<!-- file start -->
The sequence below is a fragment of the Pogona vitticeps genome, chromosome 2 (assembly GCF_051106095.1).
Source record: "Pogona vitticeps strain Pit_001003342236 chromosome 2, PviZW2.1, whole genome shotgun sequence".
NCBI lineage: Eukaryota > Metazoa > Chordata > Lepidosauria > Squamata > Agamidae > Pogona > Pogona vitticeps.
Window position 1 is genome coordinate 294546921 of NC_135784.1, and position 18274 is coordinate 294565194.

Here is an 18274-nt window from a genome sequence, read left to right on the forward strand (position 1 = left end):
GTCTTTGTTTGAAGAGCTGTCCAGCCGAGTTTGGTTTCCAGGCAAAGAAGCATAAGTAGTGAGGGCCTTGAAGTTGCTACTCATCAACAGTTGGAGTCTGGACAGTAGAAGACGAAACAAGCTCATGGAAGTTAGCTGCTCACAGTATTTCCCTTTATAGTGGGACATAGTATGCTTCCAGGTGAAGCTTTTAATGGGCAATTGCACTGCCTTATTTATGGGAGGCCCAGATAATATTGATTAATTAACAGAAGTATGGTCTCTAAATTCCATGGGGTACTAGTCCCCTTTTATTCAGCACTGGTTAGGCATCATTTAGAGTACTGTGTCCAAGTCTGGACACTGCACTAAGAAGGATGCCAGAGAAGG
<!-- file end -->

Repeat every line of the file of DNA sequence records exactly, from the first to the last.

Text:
The sequence below is a fragment of the Pogona vitticeps genome, chromosome 2 (assembly GCF_051106095.1).
Source record: "Pogona vitticeps strain Pit_001003342236 chromosome 2, PviZW2.1, whole genome shotgun sequence".
NCBI lineage: Eukaryota > Metazoa > Chordata > Lepidosauria > Squamata > Agamidae > Pogona > Pogona vitticeps.
Window position 1 is genome coordinate 294546921 of NC_135784.1, and position 18274 is coordinate 294565194.

Here is an 18274-nt window from a genome sequence, read left to right on the forward strand (position 1 = left end):
GTCTTTGTTTGAAGAGCTGTCCAGCCGAGTTTGGTTTCCAGGCAAAGAAGCATAAGTAGTGAGGGCCTTGAAGTTGCTACTCATCAACAGTTGGAGTCTGGACAGTAGAAGACGAAACAAGCTCATGGAAGTTAGCTGCTCACAGTATTTCCCTTTATAGTGGGACATAGTATGCTTCCAGGTGAAGCTTTTAATGGGCAATTGCACTGCCTTATTTATGGGAGGCCCAGATAATATTGATTAATTAACAGAAGTATGGTCTCTAAATTCCATGGGGTACTAGTCCCCTTTTATTCAGCACTGGTTAGGCATCATTTAGAGTACTGTGTCCAAGTCTGGACACTGCACTAAGAAGGATGCCAGAGAAGG